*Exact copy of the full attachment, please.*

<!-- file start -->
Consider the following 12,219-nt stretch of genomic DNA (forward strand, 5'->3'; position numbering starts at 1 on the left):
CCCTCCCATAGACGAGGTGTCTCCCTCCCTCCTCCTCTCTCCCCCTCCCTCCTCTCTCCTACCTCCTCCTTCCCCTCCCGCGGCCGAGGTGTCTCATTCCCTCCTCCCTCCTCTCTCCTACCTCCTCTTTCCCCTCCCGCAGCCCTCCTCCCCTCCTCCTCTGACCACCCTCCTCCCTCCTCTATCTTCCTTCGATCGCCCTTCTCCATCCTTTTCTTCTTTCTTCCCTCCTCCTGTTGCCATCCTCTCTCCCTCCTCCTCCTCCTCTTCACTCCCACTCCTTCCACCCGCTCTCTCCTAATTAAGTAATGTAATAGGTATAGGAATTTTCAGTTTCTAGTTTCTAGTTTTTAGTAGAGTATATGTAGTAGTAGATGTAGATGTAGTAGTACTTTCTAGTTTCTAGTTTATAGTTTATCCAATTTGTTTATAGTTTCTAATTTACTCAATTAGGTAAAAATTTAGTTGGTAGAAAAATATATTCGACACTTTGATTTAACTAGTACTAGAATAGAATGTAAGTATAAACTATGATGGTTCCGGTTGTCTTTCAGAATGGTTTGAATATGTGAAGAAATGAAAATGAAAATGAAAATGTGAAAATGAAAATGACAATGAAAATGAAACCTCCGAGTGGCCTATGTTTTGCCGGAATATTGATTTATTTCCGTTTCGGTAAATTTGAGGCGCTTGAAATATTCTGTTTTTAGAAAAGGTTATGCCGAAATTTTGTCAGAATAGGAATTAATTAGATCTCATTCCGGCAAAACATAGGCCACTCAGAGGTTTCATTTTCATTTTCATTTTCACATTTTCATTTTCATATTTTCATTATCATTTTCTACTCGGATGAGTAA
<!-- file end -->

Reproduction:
Consider the following 12,219-nt stretch of genomic DNA (forward strand, 5'->3'; position numbering starts at 1 on the left):
CCCTCCCATAGACGAGGTGTCTCCCTCCCTCCTCCTCTCTCCCCCTCCCTCCTCTCTCCTACCTCCTCCTTCCCCTCCCGCGGCCGAGGTGTCTCATTCCCTCCTCCCTCCTCTCTCCTACCTCCTCTTTCCCCTCCCGCAGCCCTCCTCCCCTCCTCCTCTGACCACCCTCCTCCCTCCTCTATCTTCCTTCGATCGCCCTTCTCCATCCTTTTCTTCTTTCTTCCCTCCTCCTGTTGCCATCCTCTCTCCCTCCTCCTCCTCCTCTTCACTCCCACTCCTTCCACCCGCTCTCTCCTAATTAAGTAATGTAATAGGTATAGGAATTTTCAGTTTCTAGTTTCTAGTTTTTAGTAGAGTATATGTAGTAGTAGATGTAGATGTAGTAGTACTTTCTAGTTTCTAGTTTATAGTTTATCCAATTTGTTTATAGTTTCTAATTTACTCAATTAGGTAAAAATTTAGTTGGTAGAAAAATATATTCGACACTTTGATTTAACTAGTACTAGAATAGAATGTAAGTATAAACTATGATGGTTCCGGTTGTCTTTCAGAATGGTTTGAATATGTGAAGAAATGAAAATGAAAATGAAAATGTGAAAATGAAAATGACAATGAAAATGAAACCTCCGAGTGGCCTATGTTTTGCCGGAATATTGATTTATTTCCGTTTCGGTAAATTTGAGGCGCTTGAAATATTCTGTTTTTAGAAAAGGTTATGCCGAAATTTTGTCAGAATAGGAATTAATTAGATCTCATTCCGGCAAAACATAGGCCACTCAGAGGTTTCATTTTCATTTTCATTTTCACATTTTCATTTTCATATTTTCATTATCATTTTCTACTCGGATGAGTAA